In 2010, a further step forward was taken in designing a process for R&D assessment that quantifies, in economic terms, Abengoa’s innovation “assets”.

This new process enables traceability of R&D investment from source to implementation in commercial processes, measuring the enhancements afforded by research in terms of the profitability and efficiency of Abengoa processes linked to technological innovation. This R&D activation proves essential in prioritizing functions in the decision-making process involved in the realm of innovation to reflect corporate strategy.


Methodology for R&D+i assessment at Abengoa

Implementation of a common assessment methodology is envisaged as a unifying component of Abengoa’s R&D strategy. The goal proposed consists of putting this procedure into practice in the different business units and subsequent monitoring of the evolution of the different programs.

An appropriate R&D investment monitoring system will ultimately enable better decision-making with a view to the future.


Central Receiver and Tower Technology

Development of central receiver and tower technology constitutes Abengoa’s chief differentiating value with respect to the company’s competitors.

Commitment to power towers and heliostats, with a clear focus on pursuing higher efficiencies, particularly in the solar plant component, is recognized worldwide as a hallmark of Abengoa Solar.


There are currently three steam-equipped power towers in operation. Two of these are commercial towers: PS10, in operation since mid-2007 and capable of generating up to 11 MW; and PS20, which went into operation in mid-2009, generating up to 20 MW. The third plant is Eureka, an R&D+i project in operation since mid-2009.

The aim of the Eureka project is to address the new challenges in tower technology, which, following start-up of PS20, has unquestionably proven its reliability. This second-generation power tower has managed to reach higher temperatures to produce superheated steam, thereby enhancing the global efficiency of the steam cycle. The plant is made up of 35 heliostats and a 50 m tower housing the experimental superheating receiver. Plant power output capacity totals 3 MW thermal.

The results obtained through the Eureka project in 2010 led Abengoa to carry out conceptual, basic and detail engineering to render a 50 MW plant that is significantly more efficient and manageable than the commercial plants currently in operation.

In conjunction with operation and assessment of Eureka and the other commercial plants, software is being developed to simulate solar receiver performance within the framework of the Cenit Consolida project, and research is similarly being conducted on new materials and coatings for superheated saturated steam receivers and new receiver design.

In the tower technology field, R&D pursuits center not only on steam technology; two new projects, initiated in 2009, are focused on two very different fluids: Molten salts and air.

The CRS salt project, co-financed by the Spanish Center for Industrial Technological Development (Centro para el Desarrollo Tecnológico Industrial, or CDTI), involves the engineering and construction of a power tower receiver prototype in which the heat-bearing fluid is a blend of molten salts. The aim is to study the technical and economic viability of a plant employing this technology on a larger scale.

The Solugás project, co-financed by the European Union’s Seventh Framework Programme for research and technological development, which began life in 2008, seeks to demonstrate tower operation at a higher temperature, employing air as the heat-bearing fluid, and a gas cycle instead of a steam cycle.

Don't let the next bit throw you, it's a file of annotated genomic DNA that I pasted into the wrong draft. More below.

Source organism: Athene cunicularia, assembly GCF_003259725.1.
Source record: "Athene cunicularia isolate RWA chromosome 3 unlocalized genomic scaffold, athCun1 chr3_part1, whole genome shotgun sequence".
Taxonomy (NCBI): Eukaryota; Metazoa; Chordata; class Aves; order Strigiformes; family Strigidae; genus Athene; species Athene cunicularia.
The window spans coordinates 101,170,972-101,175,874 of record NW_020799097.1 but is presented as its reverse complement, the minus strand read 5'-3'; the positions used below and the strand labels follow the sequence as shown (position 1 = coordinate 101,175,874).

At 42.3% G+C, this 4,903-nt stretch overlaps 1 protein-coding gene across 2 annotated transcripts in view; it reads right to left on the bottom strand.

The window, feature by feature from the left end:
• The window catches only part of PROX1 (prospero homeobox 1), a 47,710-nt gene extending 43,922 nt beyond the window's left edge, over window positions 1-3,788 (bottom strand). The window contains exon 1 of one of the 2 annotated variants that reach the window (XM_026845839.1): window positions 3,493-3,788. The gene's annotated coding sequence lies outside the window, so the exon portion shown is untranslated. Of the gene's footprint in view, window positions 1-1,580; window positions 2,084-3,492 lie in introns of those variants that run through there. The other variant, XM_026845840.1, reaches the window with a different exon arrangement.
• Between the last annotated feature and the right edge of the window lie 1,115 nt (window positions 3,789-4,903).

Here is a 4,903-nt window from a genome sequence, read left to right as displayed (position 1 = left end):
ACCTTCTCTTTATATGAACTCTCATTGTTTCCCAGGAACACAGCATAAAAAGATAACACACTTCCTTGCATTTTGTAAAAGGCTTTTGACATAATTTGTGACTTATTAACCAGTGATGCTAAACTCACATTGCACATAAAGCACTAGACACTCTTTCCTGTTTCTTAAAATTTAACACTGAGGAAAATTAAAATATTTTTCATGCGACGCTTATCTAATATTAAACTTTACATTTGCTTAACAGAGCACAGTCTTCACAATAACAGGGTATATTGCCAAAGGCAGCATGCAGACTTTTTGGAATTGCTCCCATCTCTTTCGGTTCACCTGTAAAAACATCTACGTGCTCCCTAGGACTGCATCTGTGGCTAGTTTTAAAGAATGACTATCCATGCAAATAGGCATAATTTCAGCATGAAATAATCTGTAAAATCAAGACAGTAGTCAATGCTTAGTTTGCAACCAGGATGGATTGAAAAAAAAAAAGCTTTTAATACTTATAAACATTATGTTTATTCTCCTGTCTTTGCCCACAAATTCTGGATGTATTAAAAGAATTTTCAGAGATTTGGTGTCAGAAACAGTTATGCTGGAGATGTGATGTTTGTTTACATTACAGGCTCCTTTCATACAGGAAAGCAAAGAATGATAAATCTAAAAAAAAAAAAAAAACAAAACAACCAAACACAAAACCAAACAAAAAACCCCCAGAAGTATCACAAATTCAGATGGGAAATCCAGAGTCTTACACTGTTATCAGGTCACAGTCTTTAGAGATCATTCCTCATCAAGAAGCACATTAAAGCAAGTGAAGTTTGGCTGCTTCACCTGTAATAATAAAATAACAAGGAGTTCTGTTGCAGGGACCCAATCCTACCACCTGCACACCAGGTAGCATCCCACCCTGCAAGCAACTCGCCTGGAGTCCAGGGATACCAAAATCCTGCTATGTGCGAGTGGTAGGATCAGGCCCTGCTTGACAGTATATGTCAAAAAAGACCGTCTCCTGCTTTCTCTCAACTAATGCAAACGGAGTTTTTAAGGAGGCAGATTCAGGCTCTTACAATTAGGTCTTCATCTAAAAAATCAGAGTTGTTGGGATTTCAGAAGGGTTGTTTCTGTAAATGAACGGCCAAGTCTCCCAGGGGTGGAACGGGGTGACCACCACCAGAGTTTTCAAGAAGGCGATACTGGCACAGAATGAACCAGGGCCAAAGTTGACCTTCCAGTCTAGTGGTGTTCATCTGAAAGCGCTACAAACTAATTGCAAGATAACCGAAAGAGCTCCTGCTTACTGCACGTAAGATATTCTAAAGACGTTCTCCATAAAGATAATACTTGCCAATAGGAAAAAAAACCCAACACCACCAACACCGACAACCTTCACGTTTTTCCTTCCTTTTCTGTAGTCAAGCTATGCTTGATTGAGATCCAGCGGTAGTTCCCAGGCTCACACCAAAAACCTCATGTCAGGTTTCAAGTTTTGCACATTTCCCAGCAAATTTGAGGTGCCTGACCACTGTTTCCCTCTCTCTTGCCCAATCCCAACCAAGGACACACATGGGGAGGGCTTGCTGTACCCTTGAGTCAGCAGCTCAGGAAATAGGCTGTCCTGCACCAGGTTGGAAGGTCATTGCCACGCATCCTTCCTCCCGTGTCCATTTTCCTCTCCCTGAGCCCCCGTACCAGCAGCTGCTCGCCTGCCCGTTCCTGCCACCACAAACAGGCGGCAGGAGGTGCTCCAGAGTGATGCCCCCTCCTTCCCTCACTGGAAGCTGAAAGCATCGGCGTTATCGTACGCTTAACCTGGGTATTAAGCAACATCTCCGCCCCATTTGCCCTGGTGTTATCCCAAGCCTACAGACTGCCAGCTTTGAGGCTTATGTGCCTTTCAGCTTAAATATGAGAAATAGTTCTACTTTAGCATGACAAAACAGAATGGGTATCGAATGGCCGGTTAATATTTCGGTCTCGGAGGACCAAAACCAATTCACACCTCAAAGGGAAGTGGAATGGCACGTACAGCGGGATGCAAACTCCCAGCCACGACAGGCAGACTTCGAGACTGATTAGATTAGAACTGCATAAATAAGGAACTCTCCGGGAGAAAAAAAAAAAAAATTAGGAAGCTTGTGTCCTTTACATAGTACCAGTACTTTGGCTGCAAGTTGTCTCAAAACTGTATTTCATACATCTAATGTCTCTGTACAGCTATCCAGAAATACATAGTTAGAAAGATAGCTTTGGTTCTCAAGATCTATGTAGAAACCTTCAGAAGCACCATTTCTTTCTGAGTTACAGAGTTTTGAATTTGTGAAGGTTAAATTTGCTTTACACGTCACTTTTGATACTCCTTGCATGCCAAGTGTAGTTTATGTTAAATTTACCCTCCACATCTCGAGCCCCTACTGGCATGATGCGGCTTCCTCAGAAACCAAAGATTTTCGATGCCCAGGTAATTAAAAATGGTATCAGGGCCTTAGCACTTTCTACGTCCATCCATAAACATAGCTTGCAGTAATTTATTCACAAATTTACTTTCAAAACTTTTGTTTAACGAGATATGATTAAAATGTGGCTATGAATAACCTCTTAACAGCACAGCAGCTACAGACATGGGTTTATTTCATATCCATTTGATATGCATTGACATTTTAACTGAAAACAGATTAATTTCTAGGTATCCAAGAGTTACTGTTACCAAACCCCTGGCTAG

Bioenergy Sustainability Standard

The Renewable Energy Directive (RED) sets down sustainability guidelines for biofuel production that will be mandatory beginning in December 2010. This framework for sustainability makes it compulsory for economic operators to:

  • Ensure that their raw material input production areas are not located in protected areas.
  • Report savings in greenhouse gas (GHG) emissions above the predetermined thresholds.
  • Facilitate traceability of the information associated with the biofuel from the raw material of origin through a Mass Balance System.


Abengoa wishes to underscore the importance of the initiatives being pursued in recent years in the realm of sustainability, through the development and implementation of a voluntary scheme with which to demonstrate fulfillment of the RED sustainability requirements in the company’s European biofuel production and distribution operations.


The so-called RED Bioenergy Sustainability Assurance Scheme (hereinafter, the RBSA) has therefore become a powerful tool for yielding flexibility in fulfilling RED requirements, as once the directive has been approved by the European Commission (EC), all member states must recognize a biofuel produced in accordance with this standard regardless of how it is worked into domestic law.

The RBSA Standard establishes requirements for compliance with RED specifications throughout the industrial chain, from agricultural production through to the end consumer, within a global geographical sphere.

Among other innovative aspects, the standard includes two specific advancements aimed at facilitating supplier operations through the development of:

  • Technological systems for computing GHG emissions, particularly for agricultural operations, based on values averaged geographically.
  • Sustainability maps, which enable given regions to qualify as being sustainable under the RED.

The RBSA Standard is currently in the process of being evaluated by the EC, with procedures and key systems set forth under the standard already in place throughout Abengoa Bioenergy’s European companies.